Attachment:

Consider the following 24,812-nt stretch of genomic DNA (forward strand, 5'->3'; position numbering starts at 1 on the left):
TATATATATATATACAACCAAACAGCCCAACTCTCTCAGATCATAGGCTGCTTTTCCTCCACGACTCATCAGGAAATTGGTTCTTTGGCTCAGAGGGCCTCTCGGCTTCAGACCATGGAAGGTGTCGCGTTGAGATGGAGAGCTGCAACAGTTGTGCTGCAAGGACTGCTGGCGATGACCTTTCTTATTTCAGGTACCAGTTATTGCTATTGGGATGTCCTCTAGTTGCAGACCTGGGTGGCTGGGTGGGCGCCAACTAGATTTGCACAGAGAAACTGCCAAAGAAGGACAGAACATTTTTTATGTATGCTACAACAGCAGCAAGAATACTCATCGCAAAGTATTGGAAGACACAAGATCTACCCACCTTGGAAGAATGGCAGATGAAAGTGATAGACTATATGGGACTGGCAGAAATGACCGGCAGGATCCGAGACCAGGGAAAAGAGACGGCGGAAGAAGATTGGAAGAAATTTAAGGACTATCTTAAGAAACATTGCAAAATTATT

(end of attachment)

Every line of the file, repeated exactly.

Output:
Consider the following 24,812-nt stretch of genomic DNA (forward strand, 5'->3'; position numbering starts at 1 on the left):
TATATATATATATACAACCAAACAGCCCAACTCTCTCAGATCATAGGCTGCTTTTCCTCCACGACTCATCAGGAAATTGGTTCTTTGGCTCAGAGGGCCTCTCGGCTTCAGACCATGGAAGGTGTCGCGTTGAGATGGAGAGCTGCAACAGTTGTGCTGCAAGGACTGCTGGCGATGACCTTTCTTATTTCAGGTACCAGTTATTGCTATTGGGATGTCCTCTAGTTGCAGACCTGGGTGGCTGGGTGGGCGCCAACTAGATTTGCACAGAGAAACTGCCAAAGAAGGACAGAACATTTTTTATGTATGCTACAACAGCAGCAAGAATACTCATCGCAAAGTATTGGAAGACACAAGATCTACCCACCTTGGAAGAATGGCAGATGAAAGTGATAGACTATATGGGACTGGCAGAAATGACCGGCAGGATCCGAGACCAGGGAAAAGAGACGGCGGAAGAAGATTGGAAGAAATTTAAGGACTATCTTAAGAAACATTGCAAAATTATT